But as has been pointed out by many people on several occasions, some (most?) readers of super-hero comics are in it because they love super-heroes specifically. Maybe it’s a love of the genre more than it is a love of the medium. Or maybe it’s a combination of both.

In other words, some people want to read good, non-sexist super-hero comics. That’s a pretty simple desire. And for those people, Love and Rockets and all the other great non-sexist comics out there from every other genre are not going to work as an antidote to anything, because what these people want are good, non-sexist super-hero comics.

Basque, what you say is true enough but it’s worth pointing out that if your main interest is reading superhero comics and you want something that is great and non-sexist, you really should read Jaime Hernandez’s “Ti-Girls Adventures Number 34″ (from Love and Rockets, volume 3, #1 and #2). That’s a great superhero comic that works both as a genre entertainment while deploying all the skills Jaime brings to his other stories. Also Clowes’ The Death Ray is worth reading — one of the best superhero comics ever).

Yeah, I respect and can’t really speak to those people other than to suggest to keep on fighting. It’s weird to me to be so monolithic about a single genre. I don’t encounter a lot of people like that with film, but I do know several people whose entire prose reading is mysteries and whose entire interest in theater is classic musicals. I do get a little uncomfortable when people conflate those specific appetites with the entire medium, but I can’t really speak to them with a statement like I made here.

I tried to write a longer piece about this, but my writing has suffered a bit over the last few months and I was unable to make that piece come together. There’s a strain in the overall commentary right now of “Quit Reading And Talking About Crappy Comics” and I don’t agree with that except in that I think it’s a solution for some fans with wider appetites — or potentially wider appetites — to consider if the one kind of comic book is upsetting them, and it’s good to remember context like I mention in the previous graph here. But I don’t want people to stop talking about DC or Marvel or sexist comics or whatever. I actually wish there was more varied talk about those things, but people should talk about what they’re passionately interested in, for sure.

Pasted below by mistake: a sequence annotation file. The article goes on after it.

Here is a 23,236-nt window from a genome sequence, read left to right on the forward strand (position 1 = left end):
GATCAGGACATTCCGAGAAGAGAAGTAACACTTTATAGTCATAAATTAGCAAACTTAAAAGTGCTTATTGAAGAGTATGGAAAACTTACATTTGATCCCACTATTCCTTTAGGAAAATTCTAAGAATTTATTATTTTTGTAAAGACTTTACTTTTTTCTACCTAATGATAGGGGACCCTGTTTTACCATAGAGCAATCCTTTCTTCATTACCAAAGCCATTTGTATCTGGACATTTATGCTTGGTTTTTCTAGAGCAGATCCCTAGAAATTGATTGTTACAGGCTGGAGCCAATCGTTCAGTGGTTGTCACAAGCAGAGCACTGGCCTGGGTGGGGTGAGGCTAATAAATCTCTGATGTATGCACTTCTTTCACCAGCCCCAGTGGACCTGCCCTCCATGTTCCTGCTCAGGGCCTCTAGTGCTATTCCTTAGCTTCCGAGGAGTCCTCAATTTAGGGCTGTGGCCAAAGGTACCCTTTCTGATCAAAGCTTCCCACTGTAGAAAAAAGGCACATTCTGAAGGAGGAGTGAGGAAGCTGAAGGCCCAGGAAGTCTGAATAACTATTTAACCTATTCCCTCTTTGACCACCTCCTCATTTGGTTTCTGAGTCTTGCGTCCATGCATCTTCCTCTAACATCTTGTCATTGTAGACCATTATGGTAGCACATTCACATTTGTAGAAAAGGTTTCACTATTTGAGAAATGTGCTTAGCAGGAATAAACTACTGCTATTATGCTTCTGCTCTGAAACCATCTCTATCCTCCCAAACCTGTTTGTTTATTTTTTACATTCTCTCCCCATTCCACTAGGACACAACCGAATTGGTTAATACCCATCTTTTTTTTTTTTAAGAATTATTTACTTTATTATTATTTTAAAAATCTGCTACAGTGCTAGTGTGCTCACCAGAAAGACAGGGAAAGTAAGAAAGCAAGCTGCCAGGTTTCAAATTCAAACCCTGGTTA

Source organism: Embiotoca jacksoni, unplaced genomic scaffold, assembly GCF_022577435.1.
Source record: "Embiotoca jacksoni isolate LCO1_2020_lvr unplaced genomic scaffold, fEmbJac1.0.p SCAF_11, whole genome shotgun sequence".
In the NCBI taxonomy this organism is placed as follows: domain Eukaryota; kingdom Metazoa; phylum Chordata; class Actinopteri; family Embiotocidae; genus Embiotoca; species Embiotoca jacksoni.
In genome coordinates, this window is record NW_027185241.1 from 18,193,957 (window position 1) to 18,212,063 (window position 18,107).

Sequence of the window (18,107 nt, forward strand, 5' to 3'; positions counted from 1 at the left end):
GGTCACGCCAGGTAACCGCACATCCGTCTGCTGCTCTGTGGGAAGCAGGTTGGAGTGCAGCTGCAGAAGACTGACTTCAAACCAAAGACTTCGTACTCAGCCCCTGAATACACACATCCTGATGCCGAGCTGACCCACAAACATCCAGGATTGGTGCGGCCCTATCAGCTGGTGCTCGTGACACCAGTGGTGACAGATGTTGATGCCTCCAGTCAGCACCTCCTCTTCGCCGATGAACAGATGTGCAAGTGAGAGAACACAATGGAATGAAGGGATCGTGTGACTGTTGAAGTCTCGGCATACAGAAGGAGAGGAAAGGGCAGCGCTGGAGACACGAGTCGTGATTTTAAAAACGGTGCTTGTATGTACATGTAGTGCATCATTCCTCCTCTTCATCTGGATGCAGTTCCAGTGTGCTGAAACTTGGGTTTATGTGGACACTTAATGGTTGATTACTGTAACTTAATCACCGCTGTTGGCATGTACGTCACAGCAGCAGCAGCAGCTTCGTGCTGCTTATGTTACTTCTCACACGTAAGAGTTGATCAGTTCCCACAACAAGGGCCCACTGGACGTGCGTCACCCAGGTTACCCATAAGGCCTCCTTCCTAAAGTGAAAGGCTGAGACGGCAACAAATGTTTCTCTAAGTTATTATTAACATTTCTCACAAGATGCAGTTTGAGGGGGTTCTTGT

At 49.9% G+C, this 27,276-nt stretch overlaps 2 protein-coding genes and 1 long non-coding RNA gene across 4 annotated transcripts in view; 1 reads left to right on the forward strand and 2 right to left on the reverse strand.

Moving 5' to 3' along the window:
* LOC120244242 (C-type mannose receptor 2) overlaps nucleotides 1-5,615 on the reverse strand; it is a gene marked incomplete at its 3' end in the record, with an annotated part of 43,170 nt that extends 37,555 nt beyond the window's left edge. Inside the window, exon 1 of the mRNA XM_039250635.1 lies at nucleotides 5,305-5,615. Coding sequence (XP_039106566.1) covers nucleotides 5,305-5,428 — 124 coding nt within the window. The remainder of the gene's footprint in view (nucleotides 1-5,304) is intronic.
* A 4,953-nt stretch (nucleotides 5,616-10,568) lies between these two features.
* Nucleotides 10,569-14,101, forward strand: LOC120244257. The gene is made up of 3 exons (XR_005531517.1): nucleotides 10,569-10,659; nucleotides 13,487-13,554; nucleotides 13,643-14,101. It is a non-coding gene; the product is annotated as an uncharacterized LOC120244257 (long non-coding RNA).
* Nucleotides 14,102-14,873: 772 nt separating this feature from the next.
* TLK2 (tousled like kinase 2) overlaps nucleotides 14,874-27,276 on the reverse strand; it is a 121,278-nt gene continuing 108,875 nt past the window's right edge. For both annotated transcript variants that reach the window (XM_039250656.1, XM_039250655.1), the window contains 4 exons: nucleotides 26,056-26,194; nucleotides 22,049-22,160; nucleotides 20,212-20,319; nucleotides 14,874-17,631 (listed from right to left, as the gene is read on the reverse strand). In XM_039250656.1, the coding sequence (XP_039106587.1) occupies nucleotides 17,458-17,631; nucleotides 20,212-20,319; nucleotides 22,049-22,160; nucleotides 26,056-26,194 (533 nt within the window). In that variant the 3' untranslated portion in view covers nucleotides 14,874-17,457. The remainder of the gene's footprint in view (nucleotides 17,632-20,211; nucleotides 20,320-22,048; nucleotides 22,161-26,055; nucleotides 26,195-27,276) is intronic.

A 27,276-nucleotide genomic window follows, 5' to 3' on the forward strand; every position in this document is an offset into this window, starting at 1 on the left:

Good point, Jeet.

And well put, Tom.

Steven R. Stahl

October 18, 2011 at 9:24 pm

I don’t encounter a lot of people like that with film, but I do know several people whose entire prose reading is mysteries and whose entire interest in theater is classic musicals.

You might be interested in this article — http://www.straight.com/article-402353/vancouver/genrefiction-fans-quell-hunger-ebooks — on the reading habits of genre fiction enthusiasts.

SRS

Basque:

“In other words, some people want to read good, non-sexist super-hero comics. That’s a pretty simple desire. And for those people, Love and Rockets and all the other great non-sexist comics out there from every other genre are not going to work as an antidote to anything, because what these people want are good, non-sexist super-hero comics.”

It’s not just a simple desire, it’s a valid one. A noble one! If you’re interested in a genre then you should absolutely want to read good, non-sexist examples of that genre. Where things get weird is in the bass-ackwards nature of the North American comics industry, wherein superheroes are so prominent that what should be a localized problem within one specific genre ends up conflated with the entire medium.